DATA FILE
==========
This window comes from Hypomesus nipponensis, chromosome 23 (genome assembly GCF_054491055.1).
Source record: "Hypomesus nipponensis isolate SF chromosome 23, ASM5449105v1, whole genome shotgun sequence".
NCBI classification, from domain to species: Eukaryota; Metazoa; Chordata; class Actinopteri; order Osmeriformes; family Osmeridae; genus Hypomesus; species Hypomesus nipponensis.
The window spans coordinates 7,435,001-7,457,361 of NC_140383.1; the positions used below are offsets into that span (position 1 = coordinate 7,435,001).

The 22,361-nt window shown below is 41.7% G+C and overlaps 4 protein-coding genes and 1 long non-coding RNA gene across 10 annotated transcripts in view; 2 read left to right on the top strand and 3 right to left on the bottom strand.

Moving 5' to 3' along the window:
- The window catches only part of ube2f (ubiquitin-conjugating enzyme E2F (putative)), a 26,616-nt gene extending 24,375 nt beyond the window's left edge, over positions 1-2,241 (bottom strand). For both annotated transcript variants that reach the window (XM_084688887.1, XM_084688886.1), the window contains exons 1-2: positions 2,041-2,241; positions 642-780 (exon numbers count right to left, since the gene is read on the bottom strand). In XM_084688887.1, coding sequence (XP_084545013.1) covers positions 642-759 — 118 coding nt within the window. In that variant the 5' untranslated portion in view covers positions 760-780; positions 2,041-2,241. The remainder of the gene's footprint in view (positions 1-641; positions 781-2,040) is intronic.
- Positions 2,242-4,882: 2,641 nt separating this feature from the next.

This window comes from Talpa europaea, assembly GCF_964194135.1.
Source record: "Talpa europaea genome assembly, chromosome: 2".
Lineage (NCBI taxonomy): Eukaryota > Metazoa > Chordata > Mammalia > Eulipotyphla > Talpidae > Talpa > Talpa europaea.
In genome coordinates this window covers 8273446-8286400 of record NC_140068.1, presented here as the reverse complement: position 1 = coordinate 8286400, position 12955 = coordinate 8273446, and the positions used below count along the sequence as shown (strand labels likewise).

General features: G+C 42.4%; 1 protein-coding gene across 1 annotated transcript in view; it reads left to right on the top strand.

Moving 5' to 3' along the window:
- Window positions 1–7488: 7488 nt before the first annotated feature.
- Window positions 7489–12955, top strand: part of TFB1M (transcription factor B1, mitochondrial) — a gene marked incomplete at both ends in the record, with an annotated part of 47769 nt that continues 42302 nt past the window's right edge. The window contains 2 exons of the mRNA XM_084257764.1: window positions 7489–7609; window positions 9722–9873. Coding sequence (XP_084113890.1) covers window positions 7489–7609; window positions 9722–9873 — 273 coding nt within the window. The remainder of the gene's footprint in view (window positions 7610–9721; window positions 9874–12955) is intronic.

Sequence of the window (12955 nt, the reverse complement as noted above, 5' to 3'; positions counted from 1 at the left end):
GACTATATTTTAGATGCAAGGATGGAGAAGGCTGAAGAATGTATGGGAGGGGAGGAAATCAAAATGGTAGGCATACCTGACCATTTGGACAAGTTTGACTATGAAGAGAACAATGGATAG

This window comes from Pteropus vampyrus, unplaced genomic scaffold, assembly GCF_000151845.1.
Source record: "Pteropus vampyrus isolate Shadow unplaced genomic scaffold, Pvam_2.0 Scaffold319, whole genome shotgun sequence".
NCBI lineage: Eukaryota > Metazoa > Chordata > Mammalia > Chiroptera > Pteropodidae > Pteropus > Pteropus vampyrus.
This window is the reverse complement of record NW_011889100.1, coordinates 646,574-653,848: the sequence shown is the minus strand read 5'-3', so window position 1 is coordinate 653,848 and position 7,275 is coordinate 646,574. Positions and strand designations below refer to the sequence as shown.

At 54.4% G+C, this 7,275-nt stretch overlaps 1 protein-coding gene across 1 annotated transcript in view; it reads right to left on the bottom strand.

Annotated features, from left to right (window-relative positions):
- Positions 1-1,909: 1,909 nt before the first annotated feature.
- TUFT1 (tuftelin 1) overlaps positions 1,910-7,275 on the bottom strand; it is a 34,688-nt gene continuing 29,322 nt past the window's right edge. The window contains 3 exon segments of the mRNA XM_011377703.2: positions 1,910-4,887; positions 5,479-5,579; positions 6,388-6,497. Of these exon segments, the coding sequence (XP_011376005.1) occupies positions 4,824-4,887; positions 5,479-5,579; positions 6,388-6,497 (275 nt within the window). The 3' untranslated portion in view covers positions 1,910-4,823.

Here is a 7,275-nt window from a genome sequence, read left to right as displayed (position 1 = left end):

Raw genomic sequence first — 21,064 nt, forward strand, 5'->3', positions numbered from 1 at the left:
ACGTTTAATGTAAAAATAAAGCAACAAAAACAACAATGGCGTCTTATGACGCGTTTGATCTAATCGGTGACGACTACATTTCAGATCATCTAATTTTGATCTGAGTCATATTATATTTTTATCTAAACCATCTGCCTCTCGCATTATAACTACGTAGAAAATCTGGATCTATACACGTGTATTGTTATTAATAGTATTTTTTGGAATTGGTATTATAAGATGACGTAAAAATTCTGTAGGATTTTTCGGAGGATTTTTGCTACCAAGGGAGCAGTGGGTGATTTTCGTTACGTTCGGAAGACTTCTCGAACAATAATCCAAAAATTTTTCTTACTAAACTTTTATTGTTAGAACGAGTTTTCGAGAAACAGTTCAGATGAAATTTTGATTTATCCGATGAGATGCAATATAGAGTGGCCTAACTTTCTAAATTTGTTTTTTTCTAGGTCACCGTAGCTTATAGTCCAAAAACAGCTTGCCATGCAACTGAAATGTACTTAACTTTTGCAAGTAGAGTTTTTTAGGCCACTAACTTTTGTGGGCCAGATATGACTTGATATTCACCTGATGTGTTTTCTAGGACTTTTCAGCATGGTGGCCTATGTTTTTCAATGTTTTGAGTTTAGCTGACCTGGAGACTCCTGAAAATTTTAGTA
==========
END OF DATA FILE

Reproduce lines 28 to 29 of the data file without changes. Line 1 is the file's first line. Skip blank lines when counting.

Raw genomic sequence first — 21,064 nt, forward strand, 5'->3', positions numbered from 1 at the left:
ACGTTTAATGTAAAAATAAAGCAACAAAAACAACAATGGCGTCTTATGACGCGTTTGATCTAATCGGTGACGACTACATTTCAGATCATCTAATTTTGATCTGAGTCATATTATATTTTTATCTAAACCATCTGCCTCTCGCATTATAACTACGTAGAAAATCTGGATCTATACACGTGTATTGTTATTAATAGTATTTTTTGGAATTGGTATTATAAGATGACGTAAAAATTCTGTAGGATTTTTCGGAGGATTTTTGCTACCAAGGGAGCAGTGGGTGATTTTCGTTACGTTCGGAAGACTTCTCGAACAATAATCCAAAAATTTTTCTTACTAAACTTTTATTGTTAGAACGAGTTTTCGAGAAACAGTTCAGATGAAATTTTGATTTATCCGATGAGATGCAATATAGAGTGGCCTAACTTTCTAAATTTGTTTTTTTCTAGGTCACCGTAGCTTATAGTCCAAAAACAGCTTGCCATGCAACTGAAATGTACTTAACTTTTGCAAGTAGAGTTTTTTAGGCCACTAACTTTTGTGGGCCAGATATGACTTGATATTCACCTGATGTGTTTTCTAGGACTTTTCAGCATGGTGGCCTATGTTTTTCAATGTTTTGAGTTTAGCTGACCTGGAGACTCCTGAAAATTTTAGTA